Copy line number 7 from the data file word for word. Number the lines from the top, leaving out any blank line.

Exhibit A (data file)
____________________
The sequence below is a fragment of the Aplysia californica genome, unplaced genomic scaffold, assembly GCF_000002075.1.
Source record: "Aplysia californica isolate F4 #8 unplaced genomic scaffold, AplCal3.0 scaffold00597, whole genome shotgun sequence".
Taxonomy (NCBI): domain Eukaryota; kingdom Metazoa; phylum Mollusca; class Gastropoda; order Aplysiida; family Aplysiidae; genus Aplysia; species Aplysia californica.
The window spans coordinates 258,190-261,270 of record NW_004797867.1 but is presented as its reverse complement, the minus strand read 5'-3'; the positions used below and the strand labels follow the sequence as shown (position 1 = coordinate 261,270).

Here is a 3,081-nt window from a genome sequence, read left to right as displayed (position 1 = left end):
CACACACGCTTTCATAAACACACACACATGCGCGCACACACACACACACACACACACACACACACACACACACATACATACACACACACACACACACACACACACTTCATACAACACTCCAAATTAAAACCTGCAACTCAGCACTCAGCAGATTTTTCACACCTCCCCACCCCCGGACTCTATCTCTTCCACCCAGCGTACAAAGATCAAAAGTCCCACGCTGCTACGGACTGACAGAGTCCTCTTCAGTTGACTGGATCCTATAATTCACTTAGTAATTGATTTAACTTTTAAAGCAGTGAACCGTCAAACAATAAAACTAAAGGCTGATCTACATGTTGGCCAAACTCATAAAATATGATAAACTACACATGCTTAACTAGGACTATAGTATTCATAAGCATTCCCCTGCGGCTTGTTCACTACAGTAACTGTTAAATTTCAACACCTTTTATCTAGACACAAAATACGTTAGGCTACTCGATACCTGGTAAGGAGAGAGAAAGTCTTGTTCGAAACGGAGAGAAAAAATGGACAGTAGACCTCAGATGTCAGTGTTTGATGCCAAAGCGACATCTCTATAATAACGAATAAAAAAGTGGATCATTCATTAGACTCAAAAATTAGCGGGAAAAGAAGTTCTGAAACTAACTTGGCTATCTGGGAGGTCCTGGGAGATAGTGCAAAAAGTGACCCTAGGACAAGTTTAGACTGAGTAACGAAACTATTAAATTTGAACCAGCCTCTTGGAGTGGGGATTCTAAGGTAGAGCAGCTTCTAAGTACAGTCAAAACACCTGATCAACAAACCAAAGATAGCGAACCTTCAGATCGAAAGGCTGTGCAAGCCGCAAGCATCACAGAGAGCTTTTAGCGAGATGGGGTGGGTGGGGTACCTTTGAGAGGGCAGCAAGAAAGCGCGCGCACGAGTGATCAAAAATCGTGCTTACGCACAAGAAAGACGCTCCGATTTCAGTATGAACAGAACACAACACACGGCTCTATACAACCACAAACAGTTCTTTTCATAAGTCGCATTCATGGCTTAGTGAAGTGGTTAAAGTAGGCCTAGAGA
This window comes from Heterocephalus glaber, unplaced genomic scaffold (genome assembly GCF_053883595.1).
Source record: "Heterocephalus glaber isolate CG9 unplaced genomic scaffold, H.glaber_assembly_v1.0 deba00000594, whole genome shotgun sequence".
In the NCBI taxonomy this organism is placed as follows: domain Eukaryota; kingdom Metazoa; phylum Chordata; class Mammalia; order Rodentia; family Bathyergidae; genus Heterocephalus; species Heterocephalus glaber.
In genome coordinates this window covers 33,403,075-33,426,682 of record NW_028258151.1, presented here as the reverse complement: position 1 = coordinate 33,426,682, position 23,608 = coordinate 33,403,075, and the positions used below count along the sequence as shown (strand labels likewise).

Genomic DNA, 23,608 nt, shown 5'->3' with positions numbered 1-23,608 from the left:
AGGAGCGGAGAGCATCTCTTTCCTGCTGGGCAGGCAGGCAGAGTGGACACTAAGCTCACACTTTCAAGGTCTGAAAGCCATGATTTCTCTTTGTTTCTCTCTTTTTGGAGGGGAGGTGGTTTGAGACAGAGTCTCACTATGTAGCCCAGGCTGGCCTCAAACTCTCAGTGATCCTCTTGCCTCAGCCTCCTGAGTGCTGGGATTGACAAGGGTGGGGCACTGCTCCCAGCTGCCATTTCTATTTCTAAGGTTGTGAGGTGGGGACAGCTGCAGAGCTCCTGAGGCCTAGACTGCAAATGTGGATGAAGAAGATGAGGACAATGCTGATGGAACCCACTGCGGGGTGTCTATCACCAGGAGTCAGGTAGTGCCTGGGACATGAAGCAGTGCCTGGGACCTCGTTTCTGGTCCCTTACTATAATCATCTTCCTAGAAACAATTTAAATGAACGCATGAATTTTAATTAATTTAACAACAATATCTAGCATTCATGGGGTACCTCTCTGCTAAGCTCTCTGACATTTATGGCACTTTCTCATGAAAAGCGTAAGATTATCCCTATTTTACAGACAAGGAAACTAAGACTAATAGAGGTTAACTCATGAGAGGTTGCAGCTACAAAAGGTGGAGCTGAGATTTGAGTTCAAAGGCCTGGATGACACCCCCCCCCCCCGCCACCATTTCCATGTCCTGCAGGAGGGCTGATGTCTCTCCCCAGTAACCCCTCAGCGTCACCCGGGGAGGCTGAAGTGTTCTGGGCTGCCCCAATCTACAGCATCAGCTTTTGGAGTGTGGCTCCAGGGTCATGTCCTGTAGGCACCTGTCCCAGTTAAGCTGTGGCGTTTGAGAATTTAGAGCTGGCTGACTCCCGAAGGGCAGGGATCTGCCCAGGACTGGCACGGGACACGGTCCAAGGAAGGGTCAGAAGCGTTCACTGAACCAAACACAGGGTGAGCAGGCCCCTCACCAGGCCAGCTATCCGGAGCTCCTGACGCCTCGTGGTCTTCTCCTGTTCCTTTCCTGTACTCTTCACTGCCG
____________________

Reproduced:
This window comes from Heterocephalus glaber, unplaced genomic scaffold (genome assembly GCF_053883595.1).